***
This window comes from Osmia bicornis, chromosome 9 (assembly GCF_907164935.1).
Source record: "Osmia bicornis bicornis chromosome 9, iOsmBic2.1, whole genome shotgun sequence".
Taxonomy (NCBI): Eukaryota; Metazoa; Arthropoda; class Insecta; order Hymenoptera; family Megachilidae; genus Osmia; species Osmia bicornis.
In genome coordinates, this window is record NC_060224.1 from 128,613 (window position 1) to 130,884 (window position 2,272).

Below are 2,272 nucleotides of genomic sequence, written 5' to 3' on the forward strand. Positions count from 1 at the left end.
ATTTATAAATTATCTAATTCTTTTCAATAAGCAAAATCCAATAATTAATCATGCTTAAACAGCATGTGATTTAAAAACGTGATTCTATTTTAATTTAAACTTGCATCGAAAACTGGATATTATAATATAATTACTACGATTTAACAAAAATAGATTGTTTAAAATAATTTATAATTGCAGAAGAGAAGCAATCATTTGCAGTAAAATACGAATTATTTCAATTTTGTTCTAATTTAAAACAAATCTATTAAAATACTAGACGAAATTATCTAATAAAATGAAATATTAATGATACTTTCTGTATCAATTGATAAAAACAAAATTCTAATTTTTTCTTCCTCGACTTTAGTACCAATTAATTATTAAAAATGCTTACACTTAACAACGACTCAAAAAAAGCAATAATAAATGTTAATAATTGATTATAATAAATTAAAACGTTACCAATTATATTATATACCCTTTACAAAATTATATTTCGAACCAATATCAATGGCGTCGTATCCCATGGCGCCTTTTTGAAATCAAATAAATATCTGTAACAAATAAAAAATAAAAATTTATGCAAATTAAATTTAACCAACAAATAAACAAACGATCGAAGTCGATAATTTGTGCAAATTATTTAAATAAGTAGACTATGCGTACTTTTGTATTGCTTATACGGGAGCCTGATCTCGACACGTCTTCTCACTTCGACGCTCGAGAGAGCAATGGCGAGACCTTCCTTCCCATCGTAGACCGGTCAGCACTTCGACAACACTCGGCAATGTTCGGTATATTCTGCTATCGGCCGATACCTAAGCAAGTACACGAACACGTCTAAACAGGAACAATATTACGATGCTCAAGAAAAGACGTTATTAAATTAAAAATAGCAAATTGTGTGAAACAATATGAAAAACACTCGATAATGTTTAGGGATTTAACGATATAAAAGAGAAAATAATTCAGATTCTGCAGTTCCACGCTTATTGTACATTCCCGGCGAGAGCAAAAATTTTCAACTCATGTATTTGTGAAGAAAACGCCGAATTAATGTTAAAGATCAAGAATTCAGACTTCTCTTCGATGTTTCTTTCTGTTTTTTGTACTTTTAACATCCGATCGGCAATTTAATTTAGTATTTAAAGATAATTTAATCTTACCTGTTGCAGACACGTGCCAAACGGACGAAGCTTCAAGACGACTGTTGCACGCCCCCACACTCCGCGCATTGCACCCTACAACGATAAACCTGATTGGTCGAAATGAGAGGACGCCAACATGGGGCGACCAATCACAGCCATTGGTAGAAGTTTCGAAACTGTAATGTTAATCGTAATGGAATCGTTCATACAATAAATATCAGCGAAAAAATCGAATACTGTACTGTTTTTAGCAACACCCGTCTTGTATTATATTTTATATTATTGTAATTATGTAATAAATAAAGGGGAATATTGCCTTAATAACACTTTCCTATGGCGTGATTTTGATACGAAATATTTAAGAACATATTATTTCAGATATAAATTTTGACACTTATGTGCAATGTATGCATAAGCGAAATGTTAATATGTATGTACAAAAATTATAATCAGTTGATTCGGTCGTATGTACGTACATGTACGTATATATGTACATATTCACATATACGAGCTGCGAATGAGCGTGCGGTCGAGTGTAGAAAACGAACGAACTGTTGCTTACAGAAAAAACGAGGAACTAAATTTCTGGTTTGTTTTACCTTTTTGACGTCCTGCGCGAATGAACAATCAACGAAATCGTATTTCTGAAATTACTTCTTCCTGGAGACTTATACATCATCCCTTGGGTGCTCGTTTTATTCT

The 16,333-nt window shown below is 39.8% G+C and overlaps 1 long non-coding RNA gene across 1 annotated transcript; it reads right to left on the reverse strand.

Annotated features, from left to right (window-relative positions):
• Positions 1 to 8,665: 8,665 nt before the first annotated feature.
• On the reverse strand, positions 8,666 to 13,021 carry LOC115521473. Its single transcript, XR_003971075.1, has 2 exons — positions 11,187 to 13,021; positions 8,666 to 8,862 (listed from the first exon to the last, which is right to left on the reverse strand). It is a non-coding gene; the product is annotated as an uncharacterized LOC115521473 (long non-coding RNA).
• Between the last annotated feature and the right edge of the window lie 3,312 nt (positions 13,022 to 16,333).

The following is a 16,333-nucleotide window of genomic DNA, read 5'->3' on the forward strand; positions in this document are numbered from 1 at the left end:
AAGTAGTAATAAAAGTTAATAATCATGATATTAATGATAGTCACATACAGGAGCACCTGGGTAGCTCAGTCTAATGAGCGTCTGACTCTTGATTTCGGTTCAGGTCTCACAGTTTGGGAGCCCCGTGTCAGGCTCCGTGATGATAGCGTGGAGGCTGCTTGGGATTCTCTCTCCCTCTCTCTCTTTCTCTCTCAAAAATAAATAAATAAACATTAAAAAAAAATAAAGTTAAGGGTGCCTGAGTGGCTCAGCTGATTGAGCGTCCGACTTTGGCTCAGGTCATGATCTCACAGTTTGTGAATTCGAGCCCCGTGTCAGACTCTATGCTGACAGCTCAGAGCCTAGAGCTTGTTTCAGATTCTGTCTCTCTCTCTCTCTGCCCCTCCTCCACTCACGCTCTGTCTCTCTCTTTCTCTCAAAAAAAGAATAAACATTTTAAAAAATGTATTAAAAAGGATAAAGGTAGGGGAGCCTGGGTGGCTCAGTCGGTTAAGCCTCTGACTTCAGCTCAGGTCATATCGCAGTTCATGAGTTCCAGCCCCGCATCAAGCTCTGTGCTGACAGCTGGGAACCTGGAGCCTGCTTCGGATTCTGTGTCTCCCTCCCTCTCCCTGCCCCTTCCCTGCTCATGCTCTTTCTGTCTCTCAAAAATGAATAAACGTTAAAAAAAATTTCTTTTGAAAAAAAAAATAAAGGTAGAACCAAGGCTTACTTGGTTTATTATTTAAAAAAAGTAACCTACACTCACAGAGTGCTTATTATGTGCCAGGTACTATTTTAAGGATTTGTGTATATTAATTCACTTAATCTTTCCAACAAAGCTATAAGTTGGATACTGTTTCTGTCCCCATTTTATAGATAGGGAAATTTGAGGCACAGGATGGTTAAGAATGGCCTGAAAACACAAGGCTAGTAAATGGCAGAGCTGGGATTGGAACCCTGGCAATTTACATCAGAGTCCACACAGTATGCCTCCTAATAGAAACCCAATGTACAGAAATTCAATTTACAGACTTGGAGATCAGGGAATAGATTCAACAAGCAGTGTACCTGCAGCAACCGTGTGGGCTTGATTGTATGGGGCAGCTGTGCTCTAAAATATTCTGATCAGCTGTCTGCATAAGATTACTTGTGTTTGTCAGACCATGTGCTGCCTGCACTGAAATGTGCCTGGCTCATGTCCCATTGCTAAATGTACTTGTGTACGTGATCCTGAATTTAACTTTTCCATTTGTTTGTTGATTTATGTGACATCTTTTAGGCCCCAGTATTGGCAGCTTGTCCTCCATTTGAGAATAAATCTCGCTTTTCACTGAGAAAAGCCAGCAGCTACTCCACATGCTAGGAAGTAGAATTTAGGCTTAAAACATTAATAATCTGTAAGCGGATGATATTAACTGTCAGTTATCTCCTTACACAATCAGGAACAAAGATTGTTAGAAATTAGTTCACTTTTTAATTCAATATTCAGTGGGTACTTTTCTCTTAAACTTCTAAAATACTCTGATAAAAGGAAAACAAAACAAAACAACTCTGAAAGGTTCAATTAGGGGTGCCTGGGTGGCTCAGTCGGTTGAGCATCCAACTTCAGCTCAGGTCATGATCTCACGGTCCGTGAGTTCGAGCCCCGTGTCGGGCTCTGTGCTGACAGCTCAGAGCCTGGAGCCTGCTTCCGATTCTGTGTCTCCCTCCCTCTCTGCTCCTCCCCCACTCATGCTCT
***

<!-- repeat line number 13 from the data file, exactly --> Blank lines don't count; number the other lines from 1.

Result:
AAGTAGTAATAAAAGTTAATAATCATGATATTAATGATAGTCACATACAGGAGCACCTGGGTAGCTCAGTCTAATGAGCGTCTGACTCTTGATTTCGGTTCAGGTCTCACAGTTTGGGAGCCCCGTGTCAGGCTCCGTGATGATAGCGTGGAGGCTGCTTGGGATTCTCTCTCCCTCTCTCTCTTTCTCTCTCAAAAATAAATAAATAAACATTAAAAAAAAATAAAGTTAAGGGTGCCTGAGTGGCTCAGCTGATTGAGCGTCCGACTTTGGCTCAGGTCATGATCTCACAGTTTGTGAATTCGAGCCCCGTGTCAGACTCTATGCTGACAGCTCAGAGCCTAGAGCTTGTTTCAGATTCTGTCTCTCTCTCTCTCTGCCCCTCCTCCACTCACGCTCTGTCTCTCTCTTTCTCTCAAAAAAAGAATAAACATTTTAAAAAATGTATTAAAAAGGATAAAGGTAGGGGAGCCTGGGTGGCTCAGTCGGTTAAGCCTCTGACTTCAGCTCAGGTCATATCGCAGTTCATGAGTTCCAGCCCCGCATCAAGCTCTGTGCTGACAGCTGGGAACCTGGAGCCTGCTTCGGATTCTGTGTCTCCCTCCCTCTCCCTGCCCCTTCCCTGCTCATGCTCTTTCTGTCTCTCAAAAATGAATAAACGTTAAAAAAAATTTCTTTTGAAAAAAAAAATAAAGGTAGAACCAAGGCTTACTTGGTTTATTATTTAAAAAAAGTAACCTACACTCACAGAGTGCTTATTATGTGCCAGGTACTATTTTAAGGATTTGTGTATATTAATTCACTTAATCTTTCCAACAAAGCTATAAGTTGGATACTGTTTCTGTCCCCATTTTATAGATAGGGAAATTTGAGGCACAGGATGGTTAAGAATGGCCTGAAAACACAAGGCTAGTAAATGGCAGAGCTGGGATTGGAACCCTGGCAATTTACATCAGAGTCCACACAGTATGCCTCCTAATAGAAACCCAATGTACAGAAATTCAATTTACAGACTTGGAGATCAGGGAATAGATTCAACAAGCAGTGTACCTGCAGCAACCGTGTGGGCTTGATTGTATGGGGCAGCTGTGCTCTAAAATATTCTGATCAGCTGTCTGCATAAGATTACTTGTGTTTGTCAGACCATGTGCTGCCTGCACTGAAATGTGCCTGGCTCATGTCCCATTGCTAAATGTACTTGTGTACGTGATCCTGAATTTAACTTTTCCATTTGTTTGTTGATTTATGTGACATCTTTTAGGCCCCAGTATTGGCAGCTTGTCCTCCATTTGAGAATAAATCTCGCTTTTCACTGAGAAAAGCCAGCAGCTACTCCACATGCTAGGAAGTAGAATTTAGGCTTAAAACATTAATAATCTGTAAGCGGATGATATTAACTGTCAGTTATCTCCTTACACAATCAGGAACAAAGATTGTTAGAAATTAGTTCACTTTTTAATTCAATATTCAGTGGGTACTTTTCTCTTAAACTTCTAAAATACTCTGATAAAAGGAAAACAAAACAAAACAACTCTGAAAGGTTCAATTAGGGGTGCCTGGGTGGCTCAGTCGGTTGAGCATCCAACTTCAGCTCAGGTCATGATCTCACGGTCCGTGAGTTCGAGCCCCGTGTCGGGCTCTGTGCTGACAGCTCAGAGCCTGGAGCCTGCTTCCGATTCTGTGTCTCCCTCCCTCTCTGCTCCTCCCCCACTCATGCTCT